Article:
Discovering Great Places to Play Basketball
Although astronauts don't play basketball on the moon — the low force of gravity there would make for a fun game — hoops is played almost everywhere else. In prison yards. On ships. Chevy Chase's Fletch character in the movie Fletch — ignoring the wisdom of The Brady Bunch — used his living room as a court. You really need little more than a flat surface roughly the size of a classroom and at least 20 feet of vertical space.
Your own driveway
The fact that basketball and the automobile were invented within 15 years of one another is indeed serendipitous. The advent of the auto meant the arrival of the driveway, which can serve a dual role as a basketball court. And the garage has long been an ideal place upon which to mount a backboard and rim.
Putting up a hoop in the driveway or backyard
Installing your own basketball hoop in or near your driveway can cost anywhere from $50 to $250, the high-end hoops being mobile units mounted upon dollies that require nearly no assembly. Before you decide to install a court at your home, first determine whether your driveway or other concrete or asphalt surface is level. If it's relatively level, the next step is to choose whether to purchase a pole that you will plant in the ground, and upon which you will mount the backboard and rim; or to simply mount the backboard and rim on or above a preexisting structure, such as a garage, sloped roof, or barn. (A common taunt when your shot is off is, "You couldn't hit the broad side of a barn!" Well, now you can.)
Neither option is better than the other. Simply assess your own property. If you select a pole, be sure to plant it at least 24 to 36 inches in the ground and support it by fixing it into the ground in a bed of cement. Allow the cement to set for 48 hours before mounting the backboard on the pole.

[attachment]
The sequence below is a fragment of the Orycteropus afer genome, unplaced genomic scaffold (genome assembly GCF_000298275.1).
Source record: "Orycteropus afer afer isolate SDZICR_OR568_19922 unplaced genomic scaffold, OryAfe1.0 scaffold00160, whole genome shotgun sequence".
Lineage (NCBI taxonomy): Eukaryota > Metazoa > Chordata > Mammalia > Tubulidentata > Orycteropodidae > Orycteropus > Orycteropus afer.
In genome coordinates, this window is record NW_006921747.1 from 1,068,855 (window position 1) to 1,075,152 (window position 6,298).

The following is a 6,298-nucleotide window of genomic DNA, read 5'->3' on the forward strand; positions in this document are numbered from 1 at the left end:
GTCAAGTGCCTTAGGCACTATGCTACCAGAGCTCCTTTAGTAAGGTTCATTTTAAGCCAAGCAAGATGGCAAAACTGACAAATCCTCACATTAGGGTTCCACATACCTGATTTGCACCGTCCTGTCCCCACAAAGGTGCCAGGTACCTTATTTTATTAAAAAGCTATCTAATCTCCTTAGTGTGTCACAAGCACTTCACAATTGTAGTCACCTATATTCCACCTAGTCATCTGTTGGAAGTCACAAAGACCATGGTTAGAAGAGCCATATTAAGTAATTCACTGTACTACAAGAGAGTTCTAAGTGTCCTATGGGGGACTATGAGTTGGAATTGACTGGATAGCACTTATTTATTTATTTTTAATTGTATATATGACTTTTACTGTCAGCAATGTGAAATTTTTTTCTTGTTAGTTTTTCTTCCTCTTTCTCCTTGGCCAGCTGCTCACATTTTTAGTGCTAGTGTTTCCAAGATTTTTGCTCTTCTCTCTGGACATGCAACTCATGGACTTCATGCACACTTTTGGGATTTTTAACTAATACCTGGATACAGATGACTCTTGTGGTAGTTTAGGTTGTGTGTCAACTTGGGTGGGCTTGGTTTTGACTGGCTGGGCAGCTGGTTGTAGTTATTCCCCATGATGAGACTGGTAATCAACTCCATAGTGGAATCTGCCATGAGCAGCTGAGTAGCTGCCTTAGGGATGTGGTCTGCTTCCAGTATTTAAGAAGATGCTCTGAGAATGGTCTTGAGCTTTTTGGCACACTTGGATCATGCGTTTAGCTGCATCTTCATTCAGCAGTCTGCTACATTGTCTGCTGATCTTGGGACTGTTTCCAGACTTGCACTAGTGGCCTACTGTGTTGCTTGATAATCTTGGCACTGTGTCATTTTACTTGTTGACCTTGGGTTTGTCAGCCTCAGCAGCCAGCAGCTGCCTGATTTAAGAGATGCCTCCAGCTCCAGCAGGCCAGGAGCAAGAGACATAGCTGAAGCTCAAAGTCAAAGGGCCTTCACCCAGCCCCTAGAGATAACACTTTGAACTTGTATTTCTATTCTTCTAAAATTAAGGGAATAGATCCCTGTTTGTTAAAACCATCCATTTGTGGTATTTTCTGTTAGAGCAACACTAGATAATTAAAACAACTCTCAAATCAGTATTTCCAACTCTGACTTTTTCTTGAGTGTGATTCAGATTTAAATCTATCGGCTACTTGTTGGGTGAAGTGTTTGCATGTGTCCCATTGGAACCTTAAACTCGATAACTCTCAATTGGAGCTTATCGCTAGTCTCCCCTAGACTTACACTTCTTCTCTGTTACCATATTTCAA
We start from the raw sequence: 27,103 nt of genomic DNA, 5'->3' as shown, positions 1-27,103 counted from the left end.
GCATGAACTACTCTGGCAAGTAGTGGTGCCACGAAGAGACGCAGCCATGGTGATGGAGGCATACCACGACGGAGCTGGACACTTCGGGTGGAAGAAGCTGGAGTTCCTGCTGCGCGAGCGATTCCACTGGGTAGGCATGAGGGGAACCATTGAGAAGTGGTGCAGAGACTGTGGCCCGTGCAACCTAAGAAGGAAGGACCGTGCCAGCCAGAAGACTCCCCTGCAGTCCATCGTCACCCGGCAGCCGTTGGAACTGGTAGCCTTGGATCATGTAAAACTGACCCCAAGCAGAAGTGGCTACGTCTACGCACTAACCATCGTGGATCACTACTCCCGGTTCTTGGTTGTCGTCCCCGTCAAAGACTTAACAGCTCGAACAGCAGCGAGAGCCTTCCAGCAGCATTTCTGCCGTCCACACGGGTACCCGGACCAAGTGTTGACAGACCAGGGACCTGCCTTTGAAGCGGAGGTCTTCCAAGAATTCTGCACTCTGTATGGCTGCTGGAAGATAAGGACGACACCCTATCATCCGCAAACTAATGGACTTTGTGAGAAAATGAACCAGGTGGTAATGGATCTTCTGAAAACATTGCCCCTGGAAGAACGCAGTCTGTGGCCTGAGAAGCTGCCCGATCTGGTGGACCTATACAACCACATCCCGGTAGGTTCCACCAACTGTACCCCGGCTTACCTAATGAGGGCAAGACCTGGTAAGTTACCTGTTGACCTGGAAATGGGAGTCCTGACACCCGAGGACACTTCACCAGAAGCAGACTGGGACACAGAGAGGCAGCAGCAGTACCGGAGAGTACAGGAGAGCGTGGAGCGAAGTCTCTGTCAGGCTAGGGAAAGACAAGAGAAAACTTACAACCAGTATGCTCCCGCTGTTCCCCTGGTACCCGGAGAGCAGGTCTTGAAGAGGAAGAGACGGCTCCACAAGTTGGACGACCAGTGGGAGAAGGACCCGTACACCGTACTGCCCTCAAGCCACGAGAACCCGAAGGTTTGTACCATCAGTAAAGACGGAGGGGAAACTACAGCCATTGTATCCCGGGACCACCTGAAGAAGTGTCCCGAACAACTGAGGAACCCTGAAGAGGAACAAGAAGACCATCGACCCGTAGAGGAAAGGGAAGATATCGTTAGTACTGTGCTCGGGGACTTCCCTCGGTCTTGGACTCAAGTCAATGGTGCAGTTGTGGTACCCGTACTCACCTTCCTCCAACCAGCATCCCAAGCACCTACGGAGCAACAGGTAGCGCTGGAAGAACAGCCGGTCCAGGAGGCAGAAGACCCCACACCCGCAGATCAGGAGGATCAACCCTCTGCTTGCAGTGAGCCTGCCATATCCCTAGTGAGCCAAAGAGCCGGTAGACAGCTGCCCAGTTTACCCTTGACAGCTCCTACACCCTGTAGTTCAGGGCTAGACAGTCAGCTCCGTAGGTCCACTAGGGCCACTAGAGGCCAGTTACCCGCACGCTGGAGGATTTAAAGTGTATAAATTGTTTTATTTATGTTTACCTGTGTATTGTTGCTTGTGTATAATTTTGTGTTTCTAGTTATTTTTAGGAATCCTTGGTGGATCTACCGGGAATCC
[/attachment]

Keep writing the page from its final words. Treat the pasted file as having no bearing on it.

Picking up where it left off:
Mounting a hoop on the garage
From a cost point of view, the less expensive approach is a universal mounting bracket, which costs about $20. This bracket allows you to mount the backboard to a garage wall with the hoop at the desired level. The advantage of a universal bracket is that you can mount it on a sloping roof, a side wall, or a pole. To that, you attach the backboard, which should already have a rim attached. You can buy a quality backboard and attached rim for about $40.
School yards or playgrounds
School yard and playground hoops offer full-court game possibilities and so much more. It's where you meet new people — hopefully upstanding types. You also face better levels of competition. (The driveway court is fun, but face it: Uncle Leo can't go to his left.)
The school yard is also where children learn to be grownups in a positive sense. They learn how to fit in with a group, settle disputes ("Call the foul before the shot misses the basket!"), and stand up for themselves.
Youngsters should always be accompanied — if not by an adult, then at least by an older sibling — when going to shoot at a school yard. Also, no matter how badly you get beaten on the court, don't ever take your basketball and go home as a retort. Crybabies are not welcome at the school yard.
When the Village People sang "You can hang out with all the boys" in the classic hit "YMCA," they probably didn't have basketball in mind. But hoops facilities at community centers, such as the YMCA and YWCA, have existed for many years and are a step up, in terms of supervision and organization, from the school yard.
Most community center facilities are indoor and have someone in charge. These facilities have house rules — such as "winners remain on the court, losers must sit out" — that lend order to the scene. These facilities are also prime arenas for the older generation, players 25 to 35, looking for a weekly workout. Warning to those under 25: After the legs go, players hack (foul) more often. Also, they seem to remember themselves being better shooters than they actually were, hoping for, yet not having, any chance of winning.